The Mimas Spartan6 module can be configured by two methods,

a) Using Mimas configuration tool through USB.
b) Using the Xilinx programming cable..

6.1.Configuring Mimas Using Configuration Tool

Mimas has an on-board micro-controller which facilitates easy reprogramming of on-board SPI flash through USB interface. The micro-controller receives bit stream from the host application and program it in to the SPI Flash and lets the FPGA boot from the flash. The Mimas configuration application can be downloaded from www.numato.com for free. When Mimas is connected to PC, it shows up as a COM port in Device Manager. Run configuration application, select proper COM Port before downloading bit stream. Click on “Open File” to select the bit stream file (.bin) and press “Program” button to download the bit stream. Wait till the download process is finished. Once the download process is over, the configuration controller will try to boot the FPGA from the SPI Flash automatically. Follow the below steps.

Step 1: Open Mimas Configuration Tool. Select the port no.(Refer “Driver installation” for more information on finding port no.) Click Open file and select the .bin file.

mimasspartan6-configstep1

Step 2: Click on “Program” button. Wait till “Done” appears on the screen.

mimasspartan6-configstep2

6.2.Configuring Mimas Using JTAG

Mimas Spartan6 module features an on-board JTAG connector which facilitates easy reprogramming of SRAM and on-board SPI flash through JTAG programmer like “XILINX Platform-cable usb”. Programming Mimas using JTAG requires “XILINX ISE iMPACT” software which is bundled with XILINX ISE Design Suite. To program the SPI flash we need a “.mcs” file needs to be generated from the “.bit” file. Steps for generating “.mcs” file is discussed below. Programming FPGA SRAM does not require a mcs file to be generated.

Generating “.mcs” file for Mimas

Step 1: Open ISE iMPACT. Click on “Create PROM file(PROM file formatter)”.In the dialog box, select “Configure Single FPGA” in storage device type. Then click on the green arrow at the right side.

mimasspartan6-configjtagstep1

Step 2: Select 16M in Storage Device (bits) list. Now click on “Add Storage Device”, then the green arrow at the right side.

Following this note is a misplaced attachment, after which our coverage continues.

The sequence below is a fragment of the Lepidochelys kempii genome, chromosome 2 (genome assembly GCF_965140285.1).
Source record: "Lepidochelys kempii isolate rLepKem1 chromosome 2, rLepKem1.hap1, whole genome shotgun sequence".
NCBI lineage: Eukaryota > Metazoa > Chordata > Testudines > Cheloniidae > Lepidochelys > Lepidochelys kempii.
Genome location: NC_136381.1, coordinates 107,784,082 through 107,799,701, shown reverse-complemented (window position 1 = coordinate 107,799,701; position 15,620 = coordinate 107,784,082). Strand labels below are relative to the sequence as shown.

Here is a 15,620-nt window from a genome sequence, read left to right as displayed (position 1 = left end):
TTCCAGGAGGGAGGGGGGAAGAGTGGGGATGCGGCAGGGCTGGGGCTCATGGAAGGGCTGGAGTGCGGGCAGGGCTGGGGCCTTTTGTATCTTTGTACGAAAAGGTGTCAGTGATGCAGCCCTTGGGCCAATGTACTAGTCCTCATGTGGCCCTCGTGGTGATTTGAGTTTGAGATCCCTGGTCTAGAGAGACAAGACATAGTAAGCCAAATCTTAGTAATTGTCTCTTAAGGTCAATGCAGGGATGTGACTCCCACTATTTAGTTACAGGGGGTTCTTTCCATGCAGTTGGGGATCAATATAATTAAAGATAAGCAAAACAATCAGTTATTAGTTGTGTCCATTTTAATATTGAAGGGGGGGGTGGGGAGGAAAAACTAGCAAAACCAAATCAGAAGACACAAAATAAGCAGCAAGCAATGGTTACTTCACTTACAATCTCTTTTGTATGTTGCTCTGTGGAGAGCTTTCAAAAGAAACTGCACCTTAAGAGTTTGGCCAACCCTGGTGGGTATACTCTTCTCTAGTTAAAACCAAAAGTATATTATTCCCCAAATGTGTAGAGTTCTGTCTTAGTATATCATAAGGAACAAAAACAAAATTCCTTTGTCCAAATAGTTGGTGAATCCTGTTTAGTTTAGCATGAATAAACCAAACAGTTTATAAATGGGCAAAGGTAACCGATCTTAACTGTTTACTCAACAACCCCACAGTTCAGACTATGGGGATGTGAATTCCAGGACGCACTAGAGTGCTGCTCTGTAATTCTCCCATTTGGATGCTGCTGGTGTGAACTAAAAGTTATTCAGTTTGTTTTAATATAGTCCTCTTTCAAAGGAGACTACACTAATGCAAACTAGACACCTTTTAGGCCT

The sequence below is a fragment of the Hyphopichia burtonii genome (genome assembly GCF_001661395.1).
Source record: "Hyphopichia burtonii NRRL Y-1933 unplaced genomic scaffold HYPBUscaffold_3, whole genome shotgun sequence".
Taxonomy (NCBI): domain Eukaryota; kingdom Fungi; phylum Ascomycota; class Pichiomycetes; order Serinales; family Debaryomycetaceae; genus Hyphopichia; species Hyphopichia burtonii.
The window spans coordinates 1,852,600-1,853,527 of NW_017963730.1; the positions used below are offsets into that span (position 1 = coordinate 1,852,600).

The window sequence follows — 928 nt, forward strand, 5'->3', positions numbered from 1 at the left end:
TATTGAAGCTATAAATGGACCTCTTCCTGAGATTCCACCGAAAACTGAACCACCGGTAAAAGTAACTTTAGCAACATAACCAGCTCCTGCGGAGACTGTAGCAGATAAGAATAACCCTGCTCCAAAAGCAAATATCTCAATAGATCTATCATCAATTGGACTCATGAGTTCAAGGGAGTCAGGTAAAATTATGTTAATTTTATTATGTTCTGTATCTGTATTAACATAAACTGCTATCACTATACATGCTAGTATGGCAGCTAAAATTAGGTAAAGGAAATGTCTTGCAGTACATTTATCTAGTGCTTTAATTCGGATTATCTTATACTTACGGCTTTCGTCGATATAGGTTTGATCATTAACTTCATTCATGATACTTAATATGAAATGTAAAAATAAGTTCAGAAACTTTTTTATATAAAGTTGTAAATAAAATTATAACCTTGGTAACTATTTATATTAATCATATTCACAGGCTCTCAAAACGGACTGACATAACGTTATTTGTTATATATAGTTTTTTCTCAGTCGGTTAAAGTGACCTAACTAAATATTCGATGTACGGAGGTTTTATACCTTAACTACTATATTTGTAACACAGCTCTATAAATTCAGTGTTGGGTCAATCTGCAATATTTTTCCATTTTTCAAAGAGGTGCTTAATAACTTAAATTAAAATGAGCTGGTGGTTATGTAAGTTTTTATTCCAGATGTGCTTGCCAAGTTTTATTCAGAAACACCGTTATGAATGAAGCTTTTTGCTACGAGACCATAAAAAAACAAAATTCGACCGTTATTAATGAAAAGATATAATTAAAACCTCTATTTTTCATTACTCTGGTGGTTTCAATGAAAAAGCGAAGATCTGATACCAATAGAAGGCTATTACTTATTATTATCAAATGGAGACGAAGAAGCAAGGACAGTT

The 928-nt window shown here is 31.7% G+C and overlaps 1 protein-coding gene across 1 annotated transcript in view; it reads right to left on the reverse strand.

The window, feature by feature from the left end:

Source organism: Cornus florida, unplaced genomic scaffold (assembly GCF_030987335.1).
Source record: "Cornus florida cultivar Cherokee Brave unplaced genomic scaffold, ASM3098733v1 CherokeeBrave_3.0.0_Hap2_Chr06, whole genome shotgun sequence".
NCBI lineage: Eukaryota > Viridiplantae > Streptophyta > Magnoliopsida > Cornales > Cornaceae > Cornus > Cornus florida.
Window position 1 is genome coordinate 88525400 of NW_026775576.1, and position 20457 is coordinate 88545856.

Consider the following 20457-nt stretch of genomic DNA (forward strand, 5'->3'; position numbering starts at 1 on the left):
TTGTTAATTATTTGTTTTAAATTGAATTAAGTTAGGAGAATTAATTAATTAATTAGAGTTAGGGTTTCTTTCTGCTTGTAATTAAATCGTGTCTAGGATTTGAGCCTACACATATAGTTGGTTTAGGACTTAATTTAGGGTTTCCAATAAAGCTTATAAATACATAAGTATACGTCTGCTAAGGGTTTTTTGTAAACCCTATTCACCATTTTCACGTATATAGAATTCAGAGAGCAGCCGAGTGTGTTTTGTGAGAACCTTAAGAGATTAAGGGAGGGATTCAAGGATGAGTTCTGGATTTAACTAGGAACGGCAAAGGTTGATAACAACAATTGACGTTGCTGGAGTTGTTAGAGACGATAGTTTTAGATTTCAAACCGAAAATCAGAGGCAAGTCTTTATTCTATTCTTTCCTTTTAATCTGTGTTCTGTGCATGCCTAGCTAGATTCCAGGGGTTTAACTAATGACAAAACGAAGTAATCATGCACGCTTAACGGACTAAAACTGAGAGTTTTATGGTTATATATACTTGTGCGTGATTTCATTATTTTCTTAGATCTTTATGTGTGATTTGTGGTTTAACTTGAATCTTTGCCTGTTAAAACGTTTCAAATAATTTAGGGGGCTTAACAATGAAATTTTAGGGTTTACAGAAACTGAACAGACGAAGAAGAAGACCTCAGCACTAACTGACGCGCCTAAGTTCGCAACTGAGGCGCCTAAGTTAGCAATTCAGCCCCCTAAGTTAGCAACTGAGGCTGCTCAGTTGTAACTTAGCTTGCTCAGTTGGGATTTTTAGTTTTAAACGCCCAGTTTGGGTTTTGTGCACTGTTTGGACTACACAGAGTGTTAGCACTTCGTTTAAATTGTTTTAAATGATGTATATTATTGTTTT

mimasspartan6-configjtagstep2

Step 3: Set an output file name and an output file location (the “.mcs” file will be generated at this location which will be required later for programming the FPGA), then click OK twice, then select the “.bit” file we already generated then click Open and click NO when it prompts to add another device file.

mimasspartan6-configjtagstep3

Step 4: Double click on “Generate File”. “Generate Succeeded” will be displayed as shown in fig below if the mcs file is generated successfully.

mimasspartan6-configjtagstep4

7.Programming FPGA Using ISE iMPACT

Step 1: Open ISE iMPACT. Click on “Boundary Scan” in the iMPACT flows window in the left top corner. Then right click on the window panel in the right side. Select “Initialize Chain”.

mimasspartan6-programimpactstep1

Step 2: If the device is detected properly you will get a pop up window as shown below, Click OK. Then right click on the SPI/BPI (next to the black arrow in the below fig.), select Add SPI/BPI Flash.

mimasspartan6-programimpactstep2

Step 3: Select the “.mcs” file we already created and click OK. Now choose “M25P16” in the dialogue box appeared, then click OK.

mimasspartan6-programimpactstep3

Step 4: Click on “Flash”, Double Click on Program, select OK. If the programming is successful, a confirmation message will be displayed.

mimasspartan6-programimpactstep4

8.Technical Specifications

Parameter *ValueUnit
Basic Specifications
Number of GPIOs 70
Number of LEDs 8
Number of Switches
4
On-board oscillator frequency (FXO-HC536R)
100 MHz
SPI Flash Memory (M25P16)
16 Mb
Power supply voltage (USB or external) 5 - 7 V
FPGA Specifications
Internal supply voltage relative to GND
–0.5 to 1.32 V
Auxiliary supply voltage relative to GND
–0.5 to 3.75 V
Output drivers supply voltage relative to GND –0.5 to 3.75 V–0.5 to 3.75 V

9.Mechanical Dimensions

mimasspartan6-dimensions